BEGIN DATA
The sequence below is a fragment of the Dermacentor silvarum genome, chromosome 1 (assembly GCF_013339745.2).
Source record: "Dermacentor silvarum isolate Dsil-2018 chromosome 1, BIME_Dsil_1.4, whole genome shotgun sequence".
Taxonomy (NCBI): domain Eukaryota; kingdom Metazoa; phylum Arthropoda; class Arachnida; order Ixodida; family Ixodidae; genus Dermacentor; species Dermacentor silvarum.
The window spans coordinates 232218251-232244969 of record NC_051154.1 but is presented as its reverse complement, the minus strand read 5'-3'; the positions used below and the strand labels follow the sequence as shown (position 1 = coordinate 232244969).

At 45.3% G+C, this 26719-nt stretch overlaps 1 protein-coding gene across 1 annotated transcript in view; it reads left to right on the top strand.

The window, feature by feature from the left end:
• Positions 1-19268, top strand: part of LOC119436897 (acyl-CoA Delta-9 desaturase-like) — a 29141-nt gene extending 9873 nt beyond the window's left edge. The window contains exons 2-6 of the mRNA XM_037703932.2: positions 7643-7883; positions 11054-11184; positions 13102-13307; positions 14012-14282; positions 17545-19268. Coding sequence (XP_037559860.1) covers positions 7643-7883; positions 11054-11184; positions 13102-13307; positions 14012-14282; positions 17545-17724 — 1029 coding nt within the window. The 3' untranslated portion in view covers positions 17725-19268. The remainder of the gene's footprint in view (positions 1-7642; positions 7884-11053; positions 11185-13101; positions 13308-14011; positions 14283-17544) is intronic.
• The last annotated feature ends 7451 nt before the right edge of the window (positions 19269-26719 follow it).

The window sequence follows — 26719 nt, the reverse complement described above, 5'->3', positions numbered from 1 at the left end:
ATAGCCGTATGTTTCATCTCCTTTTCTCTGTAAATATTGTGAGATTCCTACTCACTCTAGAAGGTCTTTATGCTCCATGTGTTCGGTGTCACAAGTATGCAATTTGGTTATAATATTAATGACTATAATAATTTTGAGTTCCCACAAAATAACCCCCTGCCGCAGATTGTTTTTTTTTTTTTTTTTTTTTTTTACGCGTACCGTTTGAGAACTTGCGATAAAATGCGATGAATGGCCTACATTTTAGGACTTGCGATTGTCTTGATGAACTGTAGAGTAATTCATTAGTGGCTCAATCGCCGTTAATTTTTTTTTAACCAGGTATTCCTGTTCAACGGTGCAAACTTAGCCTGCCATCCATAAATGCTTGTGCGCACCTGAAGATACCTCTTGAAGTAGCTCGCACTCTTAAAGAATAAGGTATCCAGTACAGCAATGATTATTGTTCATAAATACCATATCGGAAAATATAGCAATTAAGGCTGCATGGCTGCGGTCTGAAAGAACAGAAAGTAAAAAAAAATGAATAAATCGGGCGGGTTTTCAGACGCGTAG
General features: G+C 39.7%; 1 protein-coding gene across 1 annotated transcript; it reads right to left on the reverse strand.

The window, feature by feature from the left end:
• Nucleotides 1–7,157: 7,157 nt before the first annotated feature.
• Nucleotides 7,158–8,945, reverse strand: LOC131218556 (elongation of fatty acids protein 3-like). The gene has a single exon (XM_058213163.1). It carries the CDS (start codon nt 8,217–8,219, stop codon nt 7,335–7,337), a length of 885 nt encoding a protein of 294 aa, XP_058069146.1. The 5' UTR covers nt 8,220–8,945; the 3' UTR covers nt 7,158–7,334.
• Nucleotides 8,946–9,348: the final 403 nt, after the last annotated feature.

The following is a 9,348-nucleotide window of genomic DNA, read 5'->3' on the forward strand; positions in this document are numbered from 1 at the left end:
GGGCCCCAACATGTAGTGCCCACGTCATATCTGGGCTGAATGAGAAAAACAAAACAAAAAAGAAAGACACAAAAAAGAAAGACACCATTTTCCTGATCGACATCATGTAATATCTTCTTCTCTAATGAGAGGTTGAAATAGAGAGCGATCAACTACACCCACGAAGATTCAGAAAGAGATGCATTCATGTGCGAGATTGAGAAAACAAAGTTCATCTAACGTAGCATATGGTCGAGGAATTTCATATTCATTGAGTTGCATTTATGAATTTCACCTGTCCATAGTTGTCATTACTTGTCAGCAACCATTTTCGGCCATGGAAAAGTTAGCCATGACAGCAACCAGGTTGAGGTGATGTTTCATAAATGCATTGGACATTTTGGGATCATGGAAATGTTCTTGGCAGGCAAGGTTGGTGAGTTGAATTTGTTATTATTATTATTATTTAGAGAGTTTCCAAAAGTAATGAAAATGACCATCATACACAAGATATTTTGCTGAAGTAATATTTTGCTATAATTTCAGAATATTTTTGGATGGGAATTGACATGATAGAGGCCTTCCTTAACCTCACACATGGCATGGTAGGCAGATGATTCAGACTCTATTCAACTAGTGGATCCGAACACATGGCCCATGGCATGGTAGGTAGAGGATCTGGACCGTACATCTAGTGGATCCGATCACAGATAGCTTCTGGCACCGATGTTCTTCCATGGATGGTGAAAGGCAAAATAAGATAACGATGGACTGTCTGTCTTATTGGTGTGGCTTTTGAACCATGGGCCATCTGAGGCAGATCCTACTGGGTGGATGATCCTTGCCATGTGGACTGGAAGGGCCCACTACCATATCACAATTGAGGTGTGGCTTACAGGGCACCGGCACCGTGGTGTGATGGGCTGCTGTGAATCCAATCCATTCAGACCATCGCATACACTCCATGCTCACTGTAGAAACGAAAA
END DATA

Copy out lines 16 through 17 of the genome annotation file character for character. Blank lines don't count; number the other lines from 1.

The following is a 9,348-nucleotide window of genomic DNA, read 5'->3' on the forward strand; positions in this document are numbered from 1 at the left end:
GGGCCCCAACATGTAGTGCCCACGTCATATCTGGGCTGAATGAGAAAAACAAAACAAAAAAGAAAGACACAAAAAAGAAAGACACCATTTTCCTGATCGACATCATGTAATATCTTCTTCTCTAATGAGAGGTTGAAATAGAGAGCGATCAACTACACCCACGAAGATTCAGAAAGAGATGCATTCATGTGCGAGATTGAGAAAACAAAGTTCATCTAACGTAGCATATGGTCGAGGAATTTCATATTCATTGAGTTGCATTTATGAATTTCACCTGTCCATAGTTGTCATTACTTGTCAGCAACCATTTTCGGCCATGGAAAAGTTAGCCATGACAGCAACCAGGTTGAGGTGATGTTTCATAAATGCATTGGACATTTTGGGATCATGGAAATGTTCTTGGCAGGCAAGGTTGGTGAGTTGAATTTGTTATTATTATTATTATTTAGAGAGTTTCCAAAAGTAATGAAAATGACCATCATACACAAGATATTTTGCTGAAGTAATATTTTGCTATAATTTCAGAATATTTTTGGATGGGAATTGACATGATAGAGGCCTTCCTTAACCTCACACATGGCATGGTAGGCAGATGATTCAGACTCTATTCAACTAGTGGATCCGAACACATGGCCCATGGCATGGTAGGTAGAGGATCTGGACCGTACATCTAGTGGATCCGATCACAGATAGCTTCTGGCACCGATGTTCTTCCATGGATGGTGAAAGGCAAAATAAGATAACGATGGACTGTCTGTCTTATTGGTGTGGCTTTTGAACCATGGGCCATCTGAGGCAGATCCTACTGGGTGGATGATCCTTGCCATGTGGACTGGAAGGGCCCACTACCATATCACAATTGAGGTGTGGCTTACAGGGCACCGGCACCGTGGTGTGATGGGCTGCTGTGAATCCAATCCATTCAGACCATCGCATACACTCCATGCTCACTGTAGAAACGAAAA